• And in tragedies like the recent shootings of young black men as well as the five police officers gunned down in Dallas; destruction by earthquake, fire or flood; we gather to grieve, to support, to help where we can, whether that’s rebuilding homes, or walking alongside those who are creating a new normal, changed forever because of loss.

We’re not created to live life solo, but in community. Whether married or single, we need each other–for fellowship, forgiveness, healing, accountability, support, help. “And one standing alone can be attached and defeated, but two can stand back-to-back and conquer; three is even better, for a triple-braided cord is not easily broken.” Ecclesiastes 4:12, NLT.

Who are some of the cords in your life?

Remembering, with Thanks

O say does that star-spangled banner still wave ...

O say does that star-spangled banner still wave …

This weekend we thank those who have served our country, giving time, commitment, sometimes their lives in order that we could remain free. While I appreciate all who have served honorably, I am thinking especially today of our World War II veterans, who are slowly leaving us. My brother-in-law, Wally Loewen, is among those. Wally passed away just over a week ago at the age of 95, joining his Savior, Jesus Christ, his beloved wife Esther and their son Paul, both of whom preceded Wally in death three years ago.

And while I was raised in a conscientious objector tradition among peace-loving Mennonites, I respect and appreciate all who served in a variety of ways to maintain our freedom to worship, think, and speak freely. That thanks extends beyond the service men and women to the families who prayed, believed, hoped, loved, and sometimes buried them.

My husband believed it was his responsibility to serve his country, joined the Army, and trusted God to place him where he should be. Billeted in the Medical corps, Don went to sanitary technician school, where he learned how to keep food, hospitals and fields sanitized to inhibit the spread of disease. In chauffeur school, he also learned to drive all sorts of transport vehicles. During and after the end of the war, Don spent sixteen months in Okinawa, working primarily with mosquito abatement to prevent malaria spreading among the troops and on the island.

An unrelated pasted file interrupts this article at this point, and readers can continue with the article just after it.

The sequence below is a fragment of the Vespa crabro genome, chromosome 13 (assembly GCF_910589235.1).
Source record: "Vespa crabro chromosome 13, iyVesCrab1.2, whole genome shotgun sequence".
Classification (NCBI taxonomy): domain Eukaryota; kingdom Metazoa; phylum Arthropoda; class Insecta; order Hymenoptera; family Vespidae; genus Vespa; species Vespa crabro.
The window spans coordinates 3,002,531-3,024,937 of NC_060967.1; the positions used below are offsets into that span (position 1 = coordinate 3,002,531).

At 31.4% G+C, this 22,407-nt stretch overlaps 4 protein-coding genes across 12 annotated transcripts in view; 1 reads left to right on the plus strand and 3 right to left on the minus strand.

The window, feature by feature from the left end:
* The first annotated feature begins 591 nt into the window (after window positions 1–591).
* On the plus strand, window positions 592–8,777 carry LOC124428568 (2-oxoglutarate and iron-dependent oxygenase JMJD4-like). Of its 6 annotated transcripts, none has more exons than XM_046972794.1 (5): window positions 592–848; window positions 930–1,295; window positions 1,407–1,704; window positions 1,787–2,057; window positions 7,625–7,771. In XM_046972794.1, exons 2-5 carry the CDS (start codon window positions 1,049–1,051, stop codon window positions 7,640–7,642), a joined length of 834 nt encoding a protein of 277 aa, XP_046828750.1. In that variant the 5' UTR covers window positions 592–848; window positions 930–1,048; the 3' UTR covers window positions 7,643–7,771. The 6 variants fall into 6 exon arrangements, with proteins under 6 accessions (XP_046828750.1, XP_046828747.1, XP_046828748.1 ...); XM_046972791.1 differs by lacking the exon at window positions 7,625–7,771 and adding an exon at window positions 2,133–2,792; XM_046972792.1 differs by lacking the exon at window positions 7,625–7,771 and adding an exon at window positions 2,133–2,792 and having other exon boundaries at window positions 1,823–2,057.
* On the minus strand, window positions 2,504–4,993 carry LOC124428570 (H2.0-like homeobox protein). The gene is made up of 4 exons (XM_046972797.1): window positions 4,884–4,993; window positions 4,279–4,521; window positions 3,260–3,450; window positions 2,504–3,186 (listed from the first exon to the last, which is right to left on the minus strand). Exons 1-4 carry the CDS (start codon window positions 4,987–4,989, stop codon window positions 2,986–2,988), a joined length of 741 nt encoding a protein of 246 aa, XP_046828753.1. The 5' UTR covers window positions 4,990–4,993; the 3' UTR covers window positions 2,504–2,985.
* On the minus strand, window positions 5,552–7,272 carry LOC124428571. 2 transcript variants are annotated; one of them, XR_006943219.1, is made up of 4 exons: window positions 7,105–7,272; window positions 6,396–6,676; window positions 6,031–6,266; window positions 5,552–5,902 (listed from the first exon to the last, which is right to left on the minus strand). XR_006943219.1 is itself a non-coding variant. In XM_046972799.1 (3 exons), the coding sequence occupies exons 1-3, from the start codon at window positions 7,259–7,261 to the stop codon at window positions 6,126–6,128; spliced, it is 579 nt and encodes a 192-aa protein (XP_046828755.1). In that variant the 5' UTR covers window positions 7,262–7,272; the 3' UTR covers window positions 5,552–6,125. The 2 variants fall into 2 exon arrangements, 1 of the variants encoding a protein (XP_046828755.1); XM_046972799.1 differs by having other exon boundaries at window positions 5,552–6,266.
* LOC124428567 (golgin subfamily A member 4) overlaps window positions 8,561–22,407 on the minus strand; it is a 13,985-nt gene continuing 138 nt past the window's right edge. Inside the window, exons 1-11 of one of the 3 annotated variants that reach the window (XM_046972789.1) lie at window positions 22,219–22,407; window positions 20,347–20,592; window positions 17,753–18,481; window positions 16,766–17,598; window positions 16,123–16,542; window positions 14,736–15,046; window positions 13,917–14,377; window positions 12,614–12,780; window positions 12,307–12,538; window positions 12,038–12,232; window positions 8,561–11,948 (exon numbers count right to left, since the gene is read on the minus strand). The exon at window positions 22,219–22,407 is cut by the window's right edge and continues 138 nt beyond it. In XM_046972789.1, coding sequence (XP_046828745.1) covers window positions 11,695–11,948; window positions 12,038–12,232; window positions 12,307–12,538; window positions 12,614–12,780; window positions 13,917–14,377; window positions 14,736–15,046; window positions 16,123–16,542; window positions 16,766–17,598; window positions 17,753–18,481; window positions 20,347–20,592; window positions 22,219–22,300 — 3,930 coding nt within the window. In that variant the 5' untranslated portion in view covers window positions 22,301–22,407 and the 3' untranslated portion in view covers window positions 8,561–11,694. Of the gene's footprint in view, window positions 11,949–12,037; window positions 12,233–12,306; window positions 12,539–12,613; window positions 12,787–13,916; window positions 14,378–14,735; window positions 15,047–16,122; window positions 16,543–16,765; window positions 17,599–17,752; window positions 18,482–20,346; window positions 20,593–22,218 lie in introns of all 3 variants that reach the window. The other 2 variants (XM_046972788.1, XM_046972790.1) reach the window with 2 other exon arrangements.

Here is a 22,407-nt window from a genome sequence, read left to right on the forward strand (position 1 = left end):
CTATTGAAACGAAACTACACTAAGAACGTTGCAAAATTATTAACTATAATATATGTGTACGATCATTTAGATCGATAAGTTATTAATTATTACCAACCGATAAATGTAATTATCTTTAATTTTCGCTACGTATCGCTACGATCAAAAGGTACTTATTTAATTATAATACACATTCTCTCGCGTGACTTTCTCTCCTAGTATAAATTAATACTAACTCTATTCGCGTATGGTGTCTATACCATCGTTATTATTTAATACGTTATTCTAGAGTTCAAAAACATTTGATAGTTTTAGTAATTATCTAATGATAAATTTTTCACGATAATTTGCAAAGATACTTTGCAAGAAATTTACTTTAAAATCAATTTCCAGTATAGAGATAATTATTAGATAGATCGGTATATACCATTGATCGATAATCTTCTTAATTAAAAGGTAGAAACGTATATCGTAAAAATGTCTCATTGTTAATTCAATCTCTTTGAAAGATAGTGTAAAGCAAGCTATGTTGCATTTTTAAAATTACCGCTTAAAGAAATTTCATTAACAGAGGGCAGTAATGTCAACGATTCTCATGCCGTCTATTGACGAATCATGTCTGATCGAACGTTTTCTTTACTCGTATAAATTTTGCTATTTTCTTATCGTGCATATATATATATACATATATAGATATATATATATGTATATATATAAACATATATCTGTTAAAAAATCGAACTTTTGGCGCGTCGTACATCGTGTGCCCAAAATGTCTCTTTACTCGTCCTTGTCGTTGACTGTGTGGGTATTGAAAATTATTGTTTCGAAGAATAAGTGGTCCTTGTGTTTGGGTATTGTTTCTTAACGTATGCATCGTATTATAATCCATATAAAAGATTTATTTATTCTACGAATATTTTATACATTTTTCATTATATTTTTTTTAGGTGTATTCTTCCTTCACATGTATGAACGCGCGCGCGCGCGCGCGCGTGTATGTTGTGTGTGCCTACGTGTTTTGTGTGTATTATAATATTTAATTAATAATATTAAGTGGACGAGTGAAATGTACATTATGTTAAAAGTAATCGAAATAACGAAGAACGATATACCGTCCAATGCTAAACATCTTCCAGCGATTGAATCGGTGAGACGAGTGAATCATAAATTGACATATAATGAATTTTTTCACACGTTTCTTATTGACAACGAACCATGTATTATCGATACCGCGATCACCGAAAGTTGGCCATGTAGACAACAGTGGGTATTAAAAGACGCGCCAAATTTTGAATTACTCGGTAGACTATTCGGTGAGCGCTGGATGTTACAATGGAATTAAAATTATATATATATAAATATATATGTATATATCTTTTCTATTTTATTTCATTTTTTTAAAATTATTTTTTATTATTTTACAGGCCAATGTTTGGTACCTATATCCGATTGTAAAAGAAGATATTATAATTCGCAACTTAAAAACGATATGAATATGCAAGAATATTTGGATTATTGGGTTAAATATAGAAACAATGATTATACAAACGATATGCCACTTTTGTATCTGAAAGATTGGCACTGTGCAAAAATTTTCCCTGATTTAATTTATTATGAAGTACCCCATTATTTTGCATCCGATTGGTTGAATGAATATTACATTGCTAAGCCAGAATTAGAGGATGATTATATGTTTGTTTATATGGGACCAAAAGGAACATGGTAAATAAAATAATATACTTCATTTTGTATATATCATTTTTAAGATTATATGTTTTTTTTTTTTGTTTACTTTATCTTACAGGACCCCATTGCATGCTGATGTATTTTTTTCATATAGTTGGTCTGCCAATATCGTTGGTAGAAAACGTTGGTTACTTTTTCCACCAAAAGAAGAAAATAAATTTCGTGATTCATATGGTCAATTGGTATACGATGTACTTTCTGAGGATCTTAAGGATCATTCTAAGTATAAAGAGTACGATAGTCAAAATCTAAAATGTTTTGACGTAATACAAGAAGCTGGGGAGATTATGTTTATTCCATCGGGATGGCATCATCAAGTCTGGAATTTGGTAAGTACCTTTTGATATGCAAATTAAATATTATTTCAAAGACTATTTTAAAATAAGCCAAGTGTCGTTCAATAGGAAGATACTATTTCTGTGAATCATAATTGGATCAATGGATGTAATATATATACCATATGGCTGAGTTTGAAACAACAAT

His older brother, Wally, went into alternative service where he made prosthetic limbs for returning servicemen. When Wally was transferred to Camp Barkley near Abilene, Texas, his new bride Esther didn’t know where he’d been sent. Determined to start her marriage WITH her husband, Esther persisted until she learned Wally’s new posting.  She promptly boarded a bus and followed, surprising him on her arrival. She repeated that persistence when he was transferred to Ogden, Utah. Gutsy lady, committed to her man and her marriage.

There’s an even greater freedom that Jesus came to give us. Galatians 5:1 states “It is for freedom that Christ has set us free. Stand firm, then, and do not let yourselves be burdened again by a yoke of slavery.” His sacrifice frees us from the burden and power of sin and guilt, from the necessity of following a set of rules that bind us rather than setting us free. His atonement brings us into relationship with the God of the universe, Savior, Lord.

So this weekend, my thanks are first to Jesus Christ, who set me free from the power of sin and death; and also to those men and women who have faithfully and honorably served our country to maintain the freedoms we still enjoy.

Who are you remembering and honoring this weekend?

Promises Kept


“Love, love will keep us together …”

Just below a beautiful cathedral atop a hill in Linz, Austria, is a chainlink fence covered with padlocks. Each is a symbol of love between two individuals. Since the keys have been thrown away, the myth is that as long as the padlock is secure, the love will remain. The couple are locked together in love.

In 1975, the Captain and Tennille sang Neil Sedaka’s “Love, love will keep us together …” but sadly, divorce has separated the Captain and Tennille. So, what is it that will keep us together?

Promises made ... and kept

Promises made … and kept

72 years ago yesterday, June 25th, my parents married in a small town in Manitoba, Canada. They had high hopes–family, and domestic mission work in an even smaller village where three of their children, including me, began our childhoods. Despite Dad’s shy nature, he pushed beyond his comfort zone to preach on street corners and teach Bible school; while Mom’s beautiful, well-trained soprano solos, which she accompanied on her accordion, invited passersby to stay and listen. Together they invested in the lives of children and teenagers, some of whom are still in touch with my mother today. Their love and commitment bore fruit.